Not all are coming here, unless you want a Mazda. The new Mondeo shares the platform with the Mazda 6. The soon to be restyled Fusion gets the same platform that's been under Mazda's since 2003. The Cobalt is a newer platform than the focus. The Cobalt was redesigned for 2005. The Cavalier shares nothing with it.

European cars in the '70's and '80's would not meet US crash standards, fuel standards, emissions, etc. Rules passed over the last 10 years or so have made US and EU standards far closer than in the past. Ford has attempted more than most bringing in the Merkur lines and the Fiesta. The Fiesta was replaced here by the '81 Escort. The Merkurs had a lot of problems, not the least of which was the price ($$$).

Platform sharing by Ford and GM gives both a broader base from which to design a vehicle and makes them closer to each other. But this goes both ways. They both also use Japanese and Korean platforms under both EU and US models. An example of this will be the Mazda 2 platform that will be under the '10 Ford Fiesta for both EU and US sales. The Saturn Aura and Vue are both based off Opel platforms. The Chevy Aveo is a Daewoo.

Many EU capital cities like London or Paris are far more congested than the typical US city. New York, Los Angeles and Chicago may have their problems, but not many purchased small cars while gas was reasonably cheap. Gas in MI in '98 was down to .86 cents per gallon. Why would I buy a small car instead of truck? The US government tried to mandate small cars in the early '80's with CAFE (Corporate Average Fuel Economy). All this did was make cars smaller, and trucks bigger. If CAFE didn't exist, there would be a lot more large RWD cars than there are now and trucks would still be a nitch market.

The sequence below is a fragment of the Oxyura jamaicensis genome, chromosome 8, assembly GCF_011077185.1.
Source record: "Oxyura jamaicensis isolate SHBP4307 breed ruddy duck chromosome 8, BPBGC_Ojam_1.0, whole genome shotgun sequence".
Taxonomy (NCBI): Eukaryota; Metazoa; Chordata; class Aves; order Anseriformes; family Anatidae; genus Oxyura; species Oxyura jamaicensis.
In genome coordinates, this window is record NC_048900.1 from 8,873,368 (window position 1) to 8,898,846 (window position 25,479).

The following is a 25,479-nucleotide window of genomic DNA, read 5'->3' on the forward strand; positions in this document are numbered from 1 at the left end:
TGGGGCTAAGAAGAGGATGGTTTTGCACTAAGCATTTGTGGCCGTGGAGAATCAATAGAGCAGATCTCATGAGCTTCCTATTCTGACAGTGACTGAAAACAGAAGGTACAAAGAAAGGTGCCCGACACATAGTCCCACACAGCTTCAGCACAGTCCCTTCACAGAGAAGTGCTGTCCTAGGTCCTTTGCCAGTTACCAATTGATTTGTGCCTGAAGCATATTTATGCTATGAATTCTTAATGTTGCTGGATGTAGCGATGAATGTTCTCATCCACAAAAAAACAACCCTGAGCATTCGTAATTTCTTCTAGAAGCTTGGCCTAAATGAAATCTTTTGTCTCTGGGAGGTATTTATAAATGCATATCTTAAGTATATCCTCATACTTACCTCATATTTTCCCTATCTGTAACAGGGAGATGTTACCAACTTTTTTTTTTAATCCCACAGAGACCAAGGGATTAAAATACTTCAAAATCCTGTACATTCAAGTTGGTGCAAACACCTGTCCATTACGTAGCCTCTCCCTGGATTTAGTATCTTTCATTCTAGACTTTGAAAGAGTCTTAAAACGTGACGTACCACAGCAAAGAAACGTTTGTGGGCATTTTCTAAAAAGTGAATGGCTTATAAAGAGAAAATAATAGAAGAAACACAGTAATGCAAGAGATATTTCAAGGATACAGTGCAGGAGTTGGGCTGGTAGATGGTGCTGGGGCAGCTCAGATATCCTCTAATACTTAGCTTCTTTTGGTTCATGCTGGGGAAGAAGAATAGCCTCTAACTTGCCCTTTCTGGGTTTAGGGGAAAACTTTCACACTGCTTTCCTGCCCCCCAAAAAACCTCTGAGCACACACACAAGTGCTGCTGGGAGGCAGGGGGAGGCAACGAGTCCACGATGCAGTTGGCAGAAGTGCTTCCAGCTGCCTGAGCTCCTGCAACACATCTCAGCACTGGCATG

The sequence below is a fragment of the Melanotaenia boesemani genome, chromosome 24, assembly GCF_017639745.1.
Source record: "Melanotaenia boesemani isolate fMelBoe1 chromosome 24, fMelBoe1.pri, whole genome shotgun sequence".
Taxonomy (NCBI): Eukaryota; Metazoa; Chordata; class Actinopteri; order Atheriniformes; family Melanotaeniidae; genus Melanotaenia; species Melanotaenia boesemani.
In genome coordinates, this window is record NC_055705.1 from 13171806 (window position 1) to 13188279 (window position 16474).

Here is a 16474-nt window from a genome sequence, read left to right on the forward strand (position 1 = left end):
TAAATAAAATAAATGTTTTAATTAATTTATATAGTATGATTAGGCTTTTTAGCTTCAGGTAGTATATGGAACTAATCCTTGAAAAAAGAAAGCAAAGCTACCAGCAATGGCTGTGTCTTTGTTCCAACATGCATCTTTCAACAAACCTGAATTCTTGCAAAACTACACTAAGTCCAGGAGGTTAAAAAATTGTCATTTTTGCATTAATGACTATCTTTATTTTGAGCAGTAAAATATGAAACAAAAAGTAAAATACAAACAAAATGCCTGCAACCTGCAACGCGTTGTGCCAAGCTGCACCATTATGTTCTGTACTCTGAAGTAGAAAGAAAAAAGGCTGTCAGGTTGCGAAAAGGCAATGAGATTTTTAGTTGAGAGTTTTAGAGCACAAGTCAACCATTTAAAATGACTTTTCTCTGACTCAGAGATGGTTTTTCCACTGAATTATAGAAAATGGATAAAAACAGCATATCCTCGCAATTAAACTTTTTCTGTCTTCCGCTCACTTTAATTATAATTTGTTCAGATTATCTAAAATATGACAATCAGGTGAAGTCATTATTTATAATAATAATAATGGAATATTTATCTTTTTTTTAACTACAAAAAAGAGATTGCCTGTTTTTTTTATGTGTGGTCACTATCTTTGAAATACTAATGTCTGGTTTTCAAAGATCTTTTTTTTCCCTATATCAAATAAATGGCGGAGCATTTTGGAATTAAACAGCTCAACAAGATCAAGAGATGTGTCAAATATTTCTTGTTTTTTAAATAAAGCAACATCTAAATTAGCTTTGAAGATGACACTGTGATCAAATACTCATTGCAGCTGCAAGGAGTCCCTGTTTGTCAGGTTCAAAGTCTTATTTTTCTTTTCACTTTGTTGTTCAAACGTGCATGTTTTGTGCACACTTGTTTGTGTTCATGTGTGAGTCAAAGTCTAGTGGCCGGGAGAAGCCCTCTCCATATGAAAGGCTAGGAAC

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Tom - Mulberry, FL

1964 Studebaker Daytona - 289 4V, 4-Speed (Cost To Date: $2125.60)

http://i74.photobucket.com/albums/i280/Swifster/rollingpi.gif http://i74.photobucket.com/albums/i280/Swifster/The%20Daytona%20File/Avatar%20Size/01-01-05TheStartingPoint.jpg http://i74.photobucket.com/albums/i280/Swifster/The%20Daytona%20File/Avatar%20Size/07-17-07FrontClipRemoved.jpg http://i74.photobucket.com/albums/i280/Swifster/The%20Daytona%20File/Avatar%20Size/04-11-08CoolingFan.jpg